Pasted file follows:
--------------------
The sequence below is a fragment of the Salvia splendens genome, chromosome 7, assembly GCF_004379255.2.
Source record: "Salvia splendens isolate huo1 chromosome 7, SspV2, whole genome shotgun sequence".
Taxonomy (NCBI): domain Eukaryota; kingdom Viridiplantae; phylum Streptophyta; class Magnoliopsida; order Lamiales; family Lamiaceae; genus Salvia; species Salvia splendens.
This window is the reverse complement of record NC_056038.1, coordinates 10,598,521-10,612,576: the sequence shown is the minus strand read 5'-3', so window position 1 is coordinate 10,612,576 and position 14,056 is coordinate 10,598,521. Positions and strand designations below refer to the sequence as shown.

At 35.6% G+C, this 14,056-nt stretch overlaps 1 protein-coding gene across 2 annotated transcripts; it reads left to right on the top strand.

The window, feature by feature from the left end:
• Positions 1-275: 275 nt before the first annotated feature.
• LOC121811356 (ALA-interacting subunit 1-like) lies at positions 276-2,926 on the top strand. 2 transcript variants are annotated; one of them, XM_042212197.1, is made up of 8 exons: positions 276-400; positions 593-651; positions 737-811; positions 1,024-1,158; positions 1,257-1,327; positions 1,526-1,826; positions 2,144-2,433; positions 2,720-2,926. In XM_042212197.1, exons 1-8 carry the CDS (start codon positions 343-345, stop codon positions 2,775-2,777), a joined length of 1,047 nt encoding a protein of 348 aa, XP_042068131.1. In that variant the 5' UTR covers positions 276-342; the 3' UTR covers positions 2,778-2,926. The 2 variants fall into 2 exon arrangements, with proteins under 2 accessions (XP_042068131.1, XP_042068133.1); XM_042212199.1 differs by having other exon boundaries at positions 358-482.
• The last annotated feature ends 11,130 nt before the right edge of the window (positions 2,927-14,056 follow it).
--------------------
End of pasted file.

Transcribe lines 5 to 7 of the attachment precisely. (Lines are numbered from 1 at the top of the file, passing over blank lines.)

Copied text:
At 35.6% G+C, this 14,056-nt stretch overlaps 1 protein-coding gene across 2 annotated transcripts; it reads left to right on the top strand.

The window, feature by feature from the left end:
• Positions 1-275: 275 nt before the first annotated feature.